Couture FW 2020

Photos by Mikael Jansson

The Melodramatic Punk Princess Of Chanel

From the ateliers to conception – Chanel F/W 20’ Couture

After months of lockdown in Paris, just like any of us living through this pandemic, we’ve all had to adapt to a new normal. The house of Chanel and its couture premieres weren’t spared from that, therefore they had to find alternatives to showcase their most important presentation of the year: the couture collection. So for this season, creative director Virginie Viard went the opposite direction of the last couture show. Not only was it not inspired by the founder of the house, but instead of a show, it was captured through a film and photographs by Swedish photographer Mikael Jansson. In addition, a three-part video series by Loïc Prigent was also attached to the release, where the viewer gets an exclusive behind-the-scenes of the production. While witnessing the work that goes on behind the fabric manipulations, the canvas interpretations of Viard’s ideas, Loïc talks to the head seamstresses about the process of it all until the result. All in the aim to celebrate the savoir-faire of the ateliers, especially the braid experts. At Chanel, it seems the premieres have motivational quotes to keep going as we learned that a millimeter can make a big difference, but we’re reassured that: “That’s what couture is all about…” Patience is also key because it’s all in the details, like the butterflies seen on the braids. So even before seeing the end product, the viewer builds a greater appreciation for what is being done. The inconvenience of not having a lavish production at the Grand Palais also meant that Chanel could no longer give their audience the usual transportive experience, so the clothes had to speak for themselves. Therefore, the story behind every single garment was just as important, and Viard did not disappoint.

From their usual 60 plus pieces reduced to just 30 outfits, this couture collection is inspired by Viard’s predecessor’s world: 19th-century German paintings, gold as an interpretation of night time in Vegas, and unexpectedly the one place Karl Lagerfeld used to go during his pass time with Princess Diane de Beauvau-Craon, “Le Palace”, a theatre in Monmarte in Paris. Characterized by a punk princess as Viard describes her but oriented towards the romanticism associated with couture, this season is all about the redefinition of the classics while giving it an edgy attitude. This Chanel woman knows sophistication but has a sense of theatrics! Viard calls it the ultra rock romanticism. Throughout the entire collection, tweed is very much present, but with embroidery of very subtle sequins, beads, jeweled buttons, and precious braids. The first look is risqué yet traditional; a double-breasted Chanel jacket paired with a 3-layer skirt on one side and open on the other. The following look is one of our favorites, as the black-dyed velvet pane gown is elegant but laid-back as it’s linked with a black floral jeweled belt and cuffs made of tweed and organza with colorful embroidered pearls and stones. There weren’t many colors in this collection but the midnight blue was striking and the fuchsia and gold set paired with high boots is the coolness we like to see at Chanel.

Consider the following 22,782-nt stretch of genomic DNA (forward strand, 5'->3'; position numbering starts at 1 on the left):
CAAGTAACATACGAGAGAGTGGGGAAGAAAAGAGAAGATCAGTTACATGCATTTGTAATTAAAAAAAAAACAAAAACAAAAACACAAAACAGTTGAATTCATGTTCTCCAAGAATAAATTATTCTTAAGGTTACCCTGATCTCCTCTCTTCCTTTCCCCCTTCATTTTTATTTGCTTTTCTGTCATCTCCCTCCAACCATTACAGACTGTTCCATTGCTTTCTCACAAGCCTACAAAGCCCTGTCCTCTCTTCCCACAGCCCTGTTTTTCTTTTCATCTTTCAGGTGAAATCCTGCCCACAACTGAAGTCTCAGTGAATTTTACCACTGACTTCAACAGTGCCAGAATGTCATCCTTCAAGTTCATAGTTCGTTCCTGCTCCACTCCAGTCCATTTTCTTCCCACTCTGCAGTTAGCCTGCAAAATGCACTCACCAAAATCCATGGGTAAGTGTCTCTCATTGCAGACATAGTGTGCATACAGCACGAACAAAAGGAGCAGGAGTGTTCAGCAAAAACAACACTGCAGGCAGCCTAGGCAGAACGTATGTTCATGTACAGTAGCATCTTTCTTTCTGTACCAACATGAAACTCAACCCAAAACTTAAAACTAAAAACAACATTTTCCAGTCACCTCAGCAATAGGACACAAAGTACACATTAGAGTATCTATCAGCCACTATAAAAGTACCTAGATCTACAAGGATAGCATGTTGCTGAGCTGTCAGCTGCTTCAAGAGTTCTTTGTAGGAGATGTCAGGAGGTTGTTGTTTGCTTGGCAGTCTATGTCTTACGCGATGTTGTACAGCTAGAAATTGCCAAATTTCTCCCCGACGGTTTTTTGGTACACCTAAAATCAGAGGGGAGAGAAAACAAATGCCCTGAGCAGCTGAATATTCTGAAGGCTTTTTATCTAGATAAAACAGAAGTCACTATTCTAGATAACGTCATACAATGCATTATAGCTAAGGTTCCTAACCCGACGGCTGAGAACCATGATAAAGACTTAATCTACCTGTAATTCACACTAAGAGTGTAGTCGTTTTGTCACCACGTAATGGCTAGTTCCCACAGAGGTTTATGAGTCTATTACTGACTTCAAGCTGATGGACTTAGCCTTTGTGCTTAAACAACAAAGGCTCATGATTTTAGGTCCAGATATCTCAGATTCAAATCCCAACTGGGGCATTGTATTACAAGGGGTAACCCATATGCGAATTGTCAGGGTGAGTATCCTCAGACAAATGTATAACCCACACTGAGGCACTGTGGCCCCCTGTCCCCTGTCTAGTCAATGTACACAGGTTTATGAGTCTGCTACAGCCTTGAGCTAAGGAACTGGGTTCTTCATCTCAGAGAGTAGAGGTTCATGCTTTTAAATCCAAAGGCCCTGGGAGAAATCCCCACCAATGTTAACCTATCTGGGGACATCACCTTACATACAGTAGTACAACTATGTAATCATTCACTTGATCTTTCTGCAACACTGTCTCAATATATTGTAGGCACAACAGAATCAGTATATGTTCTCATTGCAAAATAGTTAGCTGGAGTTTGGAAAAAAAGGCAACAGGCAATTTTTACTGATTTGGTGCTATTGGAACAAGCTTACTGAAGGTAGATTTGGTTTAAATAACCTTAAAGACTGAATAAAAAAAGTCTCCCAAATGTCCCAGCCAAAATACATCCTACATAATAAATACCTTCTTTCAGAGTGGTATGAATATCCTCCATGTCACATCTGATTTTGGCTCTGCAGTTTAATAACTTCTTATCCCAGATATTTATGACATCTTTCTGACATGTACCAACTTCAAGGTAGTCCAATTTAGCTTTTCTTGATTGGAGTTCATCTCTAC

As much as the make-up was minimal with just an accent on the eyes with dark eyeliner, one hairstyle gave a punk reference and that’s where again we see the added touch of blue which is unexpected but fun. Although these mohawk bangs with blue highlights are for a particular taste, especially when it’s paired with a blue taffeta round neck dress with oversized sleeves… it’s great for editorial! Viard styled all the looks with Chanel Haute Joaillerie collection and brought a modern twist to what we know to be a staple for the brand. This collection was the reinvention of the tweed, but our favorite looks were those with the cinched waist, particularly the high collar blue and gold jacket, with the dropped raglan sleeves. The details of tassels at the waist and cuffs were that special element we didn’t know could make a big difference, like the cherry on top.

By Anne-Isabelle Saint-Pierre


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